What is a storage pond? - A pond to store green water after treatment from the first pond (anaerobic) for a pre-determined period of time before the green water is either irrigated to pasture or crops or recycled for yard wash.
How does it work? - Green water is stored for a period of four to six months. The length of the storage period is usually determined by soil conditions, for example when the soil is waterlogged applying effluent will result in runoff of nutrients.
Sizing considerations – Storage ponds are sized related to water usage in the dairy, rainfall on the catchment that drains into the pond, storage period, and engineering freeboard.
Management – Effluent must be pumped out regularly during the drier period when safe to do so. However, the pond must be empty prior to the start of the storage period.
Equipment required – There is an array of equipment available to empty a storage pond. The equipment varies in price and how much time input is needed to maintain and run the system. You may need a stationary (electric and fuel driven) and P.T.O. driven irrigation pumps, stationary and travelling irrigators, and the correct sized pipes.
Pond Nutrient Concentrations
Over 600 effluent ponds have been tested in Gippsland in the last four years with little variation within the second ponds and a large variation within the first ponds for nutrient concentration. Therefore testing of individual effluent ponds is recommended if incorporating into a nutrient budget to get the best use of your effluent and the most cost effective management of your fertiliser regime.
Animal Heath Issues
Avoid applying effluent to areas young stock graze and implement other Johnnes disease management practices. Avoid applying effluent where cows are to be calved due to grass tetany and milk fever issues. When applying to pasture a withholding period of three weeks is a good rule of thumb.
Effluent System Safety
Dairy effluent ponds have the potential to be extremely hazardous. Farm children and employees need to be made aware of the hazards of effluent ponds and particular attention needs to be paid to warning visiting children. Ponds should be fenced and appropriate signs warning of deep water or showing relevant hazard symbols are also warranted. Eliminate or minimise the use of tractors near the ponds.
For further information see the Agnote 'Dairy Effluent: Building and Operating a Safe System' on the DEPI website (search AG0444 on www.depi.vic.gov.au), or contact Benita Kelsall, DEPI Dairy Extension Officer on (03) 5624 2218.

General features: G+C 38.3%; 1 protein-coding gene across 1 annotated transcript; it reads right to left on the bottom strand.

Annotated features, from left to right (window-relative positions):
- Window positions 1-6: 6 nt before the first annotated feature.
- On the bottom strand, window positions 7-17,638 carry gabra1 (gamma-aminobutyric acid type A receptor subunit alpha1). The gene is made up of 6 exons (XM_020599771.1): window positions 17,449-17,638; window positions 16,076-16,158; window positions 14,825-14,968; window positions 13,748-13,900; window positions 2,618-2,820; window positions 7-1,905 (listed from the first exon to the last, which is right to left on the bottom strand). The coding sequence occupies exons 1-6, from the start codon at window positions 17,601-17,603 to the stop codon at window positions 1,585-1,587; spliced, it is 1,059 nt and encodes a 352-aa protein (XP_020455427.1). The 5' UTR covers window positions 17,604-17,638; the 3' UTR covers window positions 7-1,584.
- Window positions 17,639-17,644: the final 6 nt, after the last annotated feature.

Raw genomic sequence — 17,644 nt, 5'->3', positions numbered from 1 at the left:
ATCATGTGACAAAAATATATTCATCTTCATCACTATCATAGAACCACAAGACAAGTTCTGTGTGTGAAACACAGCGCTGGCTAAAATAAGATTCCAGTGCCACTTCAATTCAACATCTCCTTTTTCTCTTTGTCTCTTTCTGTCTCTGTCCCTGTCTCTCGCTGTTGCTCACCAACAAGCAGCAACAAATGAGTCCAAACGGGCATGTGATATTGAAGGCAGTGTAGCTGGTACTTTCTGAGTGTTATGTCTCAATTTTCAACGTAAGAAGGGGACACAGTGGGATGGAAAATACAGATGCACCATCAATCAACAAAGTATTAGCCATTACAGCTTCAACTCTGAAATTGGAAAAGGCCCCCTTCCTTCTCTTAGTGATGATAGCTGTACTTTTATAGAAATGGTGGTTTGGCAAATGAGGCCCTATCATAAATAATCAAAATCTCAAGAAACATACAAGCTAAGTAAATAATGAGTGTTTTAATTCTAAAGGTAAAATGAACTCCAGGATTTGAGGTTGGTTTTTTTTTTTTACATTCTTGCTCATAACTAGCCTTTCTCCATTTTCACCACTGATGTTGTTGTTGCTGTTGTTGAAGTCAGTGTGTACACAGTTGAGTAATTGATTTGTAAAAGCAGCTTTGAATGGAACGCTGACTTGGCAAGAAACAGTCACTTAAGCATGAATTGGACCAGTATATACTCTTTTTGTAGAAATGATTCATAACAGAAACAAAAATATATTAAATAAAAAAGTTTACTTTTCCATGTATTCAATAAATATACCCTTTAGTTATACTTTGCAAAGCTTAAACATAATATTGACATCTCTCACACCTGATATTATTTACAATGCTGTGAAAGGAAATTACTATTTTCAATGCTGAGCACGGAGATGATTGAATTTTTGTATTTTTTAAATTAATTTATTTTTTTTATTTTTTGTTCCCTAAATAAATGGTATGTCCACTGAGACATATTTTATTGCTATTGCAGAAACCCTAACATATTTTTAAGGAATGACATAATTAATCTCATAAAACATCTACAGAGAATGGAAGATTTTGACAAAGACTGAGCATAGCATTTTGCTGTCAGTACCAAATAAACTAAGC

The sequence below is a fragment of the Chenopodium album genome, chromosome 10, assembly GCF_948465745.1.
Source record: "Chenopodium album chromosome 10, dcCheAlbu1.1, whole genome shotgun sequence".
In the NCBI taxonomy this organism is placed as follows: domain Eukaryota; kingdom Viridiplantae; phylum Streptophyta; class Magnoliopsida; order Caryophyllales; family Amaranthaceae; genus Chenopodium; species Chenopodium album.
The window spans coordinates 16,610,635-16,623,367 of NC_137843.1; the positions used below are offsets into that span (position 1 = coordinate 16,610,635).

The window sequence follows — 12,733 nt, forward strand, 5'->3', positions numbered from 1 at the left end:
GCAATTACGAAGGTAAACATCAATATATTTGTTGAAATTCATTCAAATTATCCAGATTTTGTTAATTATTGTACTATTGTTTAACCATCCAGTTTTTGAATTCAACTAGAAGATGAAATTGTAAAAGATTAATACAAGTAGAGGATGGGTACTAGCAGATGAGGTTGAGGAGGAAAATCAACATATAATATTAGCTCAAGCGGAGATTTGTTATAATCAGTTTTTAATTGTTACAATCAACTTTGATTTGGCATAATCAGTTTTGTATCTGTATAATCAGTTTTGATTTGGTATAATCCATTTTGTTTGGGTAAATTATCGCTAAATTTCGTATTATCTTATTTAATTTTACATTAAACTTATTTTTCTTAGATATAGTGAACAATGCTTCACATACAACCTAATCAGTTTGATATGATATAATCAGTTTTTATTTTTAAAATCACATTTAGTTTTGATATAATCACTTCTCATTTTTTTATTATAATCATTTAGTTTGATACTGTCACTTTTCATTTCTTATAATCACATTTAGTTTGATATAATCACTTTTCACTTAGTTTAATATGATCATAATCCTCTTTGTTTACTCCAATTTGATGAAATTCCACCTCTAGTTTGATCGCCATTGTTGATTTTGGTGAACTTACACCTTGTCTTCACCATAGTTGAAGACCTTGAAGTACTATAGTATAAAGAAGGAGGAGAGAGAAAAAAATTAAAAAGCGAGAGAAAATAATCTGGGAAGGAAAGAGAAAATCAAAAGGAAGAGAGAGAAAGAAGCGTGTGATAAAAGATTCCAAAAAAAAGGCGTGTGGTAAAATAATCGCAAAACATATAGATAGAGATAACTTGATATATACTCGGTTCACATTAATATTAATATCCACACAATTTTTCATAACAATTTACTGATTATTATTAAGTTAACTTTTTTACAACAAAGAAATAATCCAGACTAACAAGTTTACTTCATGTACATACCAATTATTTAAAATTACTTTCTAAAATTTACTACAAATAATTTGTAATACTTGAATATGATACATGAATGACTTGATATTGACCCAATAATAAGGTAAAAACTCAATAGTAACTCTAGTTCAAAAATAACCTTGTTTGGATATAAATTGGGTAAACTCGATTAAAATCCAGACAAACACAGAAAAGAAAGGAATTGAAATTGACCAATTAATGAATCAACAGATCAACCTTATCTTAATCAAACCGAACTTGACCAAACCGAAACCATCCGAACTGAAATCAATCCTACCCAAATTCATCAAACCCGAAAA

- Use strategies to keep the cows cool while the weather is hot so there are no set backs (in both the cows and young stock).
- Make sure stock have plenty of access to clean, cool water. On a hot day, a lactating cow can drink anywhere up to 150–200L/day.
- Check that the diet is meeting the requirements of stock. There are a number of indicators that can signal the need to check the balance of the diet.
- Check for pinkeye.
- Make sure immunisations are up to date and stock are drenched if required.
- It is time to start thinking about the areas that will be sown down in the autumn, and whether this will be done with irrigation or with the autumn break.
- Start getting organised for autumn fertiliser applications by working out what you need and ordering it so it'll be on hand when you need it.
- Plan to learn something new this season. Participate in one of the upcoming courses, field days or farm walks on around the region this month.
- Take a break, even if it's just for a couple of days. Plan it, and even send a deposit so that you are locked into going.
- Remember to carry the fire extinguisher on the tractor – you never know when you will need it.
- Don't exceed the lifting capacity of your frontend loader – some of the large square bales around are much heavier than bales you may be used to.
Cups On / Cups Off
Kerang—Monday 4 March 9:30am - 2:30pm, and Tuesday 5 March 9:30am - 12:30pm.
Quad Bike Operations
Pyramid Hill—Monday 18 March 9am - 4pm.
Rochester—Monday 25 March 9am - 4pm.
Calf Rearing Workshop
Tatura—Thursday 28 February and Thursday 7 March 10am - 3pm.
For more information please contact NCDEA, telephone 1300 062 332 or 0447 379 565.
People GPS—Employment workshop for Dairy Farmers
This course begins on Wednesday 6 March and runs for four consecutive Wednesdays, 10am to 3pm at the Kyabram Learning Centre.
For more information or to enrol please contact Carol McFadzean on (03) 5824 5535 or email firstname.lastname@example.org.
HERD '13 conference
Registrations are now open for the biennial Herd'13 conference which will be held in Bendigo on March 5 and 6.
The theme for the Herd '13 conference is 'celebrate, aspire, grow'. It offers an impressive line-up of Australian and international guest speakers and will include a celebration of 30 years of Australian Breeding Values.
For more information or to register, please visit www.adhis.com.au or contact the event organisers Esther Price Promotions on 1800 177 636.